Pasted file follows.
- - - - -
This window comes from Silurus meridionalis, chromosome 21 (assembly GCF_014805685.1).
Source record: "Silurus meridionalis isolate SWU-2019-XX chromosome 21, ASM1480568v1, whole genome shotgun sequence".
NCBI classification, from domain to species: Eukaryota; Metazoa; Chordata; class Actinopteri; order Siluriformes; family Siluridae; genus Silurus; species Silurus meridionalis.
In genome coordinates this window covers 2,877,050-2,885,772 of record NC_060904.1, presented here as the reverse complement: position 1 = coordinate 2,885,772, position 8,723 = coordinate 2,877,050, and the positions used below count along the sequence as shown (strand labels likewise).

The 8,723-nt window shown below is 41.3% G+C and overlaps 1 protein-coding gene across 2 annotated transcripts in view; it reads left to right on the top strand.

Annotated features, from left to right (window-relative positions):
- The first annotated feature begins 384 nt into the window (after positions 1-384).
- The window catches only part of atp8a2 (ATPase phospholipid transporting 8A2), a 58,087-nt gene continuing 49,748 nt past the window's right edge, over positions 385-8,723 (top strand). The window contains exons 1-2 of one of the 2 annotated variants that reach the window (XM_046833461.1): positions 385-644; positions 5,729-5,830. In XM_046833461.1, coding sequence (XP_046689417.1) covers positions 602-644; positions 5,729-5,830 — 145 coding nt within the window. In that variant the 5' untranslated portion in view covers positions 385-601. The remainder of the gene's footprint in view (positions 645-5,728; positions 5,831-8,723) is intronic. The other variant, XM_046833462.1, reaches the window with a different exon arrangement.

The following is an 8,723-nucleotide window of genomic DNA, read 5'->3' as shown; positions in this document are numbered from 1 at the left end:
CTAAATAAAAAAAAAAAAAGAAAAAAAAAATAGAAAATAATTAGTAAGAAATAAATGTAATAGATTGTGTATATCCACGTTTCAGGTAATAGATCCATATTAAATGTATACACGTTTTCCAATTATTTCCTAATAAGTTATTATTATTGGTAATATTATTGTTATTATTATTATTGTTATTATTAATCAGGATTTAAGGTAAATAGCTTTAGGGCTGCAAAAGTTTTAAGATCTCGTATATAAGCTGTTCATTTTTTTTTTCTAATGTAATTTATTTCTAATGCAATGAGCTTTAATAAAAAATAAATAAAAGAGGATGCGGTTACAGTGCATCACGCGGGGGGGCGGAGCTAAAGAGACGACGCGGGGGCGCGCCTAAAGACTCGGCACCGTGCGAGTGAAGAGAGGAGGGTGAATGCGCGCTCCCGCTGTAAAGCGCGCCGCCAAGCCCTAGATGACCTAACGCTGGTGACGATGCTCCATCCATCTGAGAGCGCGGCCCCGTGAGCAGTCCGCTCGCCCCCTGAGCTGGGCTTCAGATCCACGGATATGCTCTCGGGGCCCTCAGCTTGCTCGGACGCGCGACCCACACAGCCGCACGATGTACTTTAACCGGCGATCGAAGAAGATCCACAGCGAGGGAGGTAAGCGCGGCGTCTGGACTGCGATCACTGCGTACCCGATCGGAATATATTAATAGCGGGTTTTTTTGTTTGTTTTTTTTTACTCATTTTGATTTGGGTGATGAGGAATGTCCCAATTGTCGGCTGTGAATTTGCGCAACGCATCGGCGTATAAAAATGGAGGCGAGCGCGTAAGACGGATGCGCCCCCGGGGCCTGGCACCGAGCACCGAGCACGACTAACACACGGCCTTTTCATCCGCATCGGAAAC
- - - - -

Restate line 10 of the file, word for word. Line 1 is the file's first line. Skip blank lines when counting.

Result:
CTAAATAAAAAAAAAAAAAGAAAAAAAAAATAGAAAATAATTAGTAAGAAATAAATGTAATAGATTGTGTATATCCACGTTTCAGGTAATAGATCCATATTAAATGTATACACGTTTTCCAATTATTTCCTAATAAGTTATTATTATTGGTAATATTATTGTTATTATTATTATTGTTATTATTAATCAGGATTTAAGGTAAATAGCTTTAGGGCTGCAAAAGTTTTAAGATCTCGTATATAAGCTGTTCATTTTTTTTTTCTAATGTAATTTATTTCTAATGCAATGAGCTTTAATAAAAAATAAATAAAAGAGGATGCGGTTACAGTGCATCACGCGGGGGGGCGGAGCTAAAGAGACGACGCGGGGGCGCGCCTAAAGACTCGGCACCGTGCGAGTGAAGAGAGGAGGGTGAATGCGCGCTCCCGCTGTAAAGCGCGCCGCCAAGCCCTAGATGACCTAACGCTGGTGACGATGCTCCATCCATCTGAGAGCGCGGCCCCGTGAGCAGTCCGCTCGCCCCCTGAGCTGGGCTTCAGATCCACGGATATGCTCTCGGGGCCCTCAGCTTGCTCGGACGCGCGACCCACACAGCCGCACGATGTACTTTAACCGGCGATCGAAGAAGATCCACAGCGAGGGAGGTAAGCGCGGCGTCTGGACTGCGATCACTGCGTACCCGATCGGAATATATTAATAGCGGGTTTTTTTGTTTGTTTTTTTTTACTCATTTTGATTTGGGTGATGAGGAATGTCCCAATTGTCGGCTGTGAATTTGCGCAACGCATCGGCGTATAAAAATGGAGGCGAGCGCGTAAGACGGATGCGCCCCCGGGGCCTGGCACCGAGCACCGAGCACGACTAACACACGGCCTTTTCATCCGCATCGGAAAC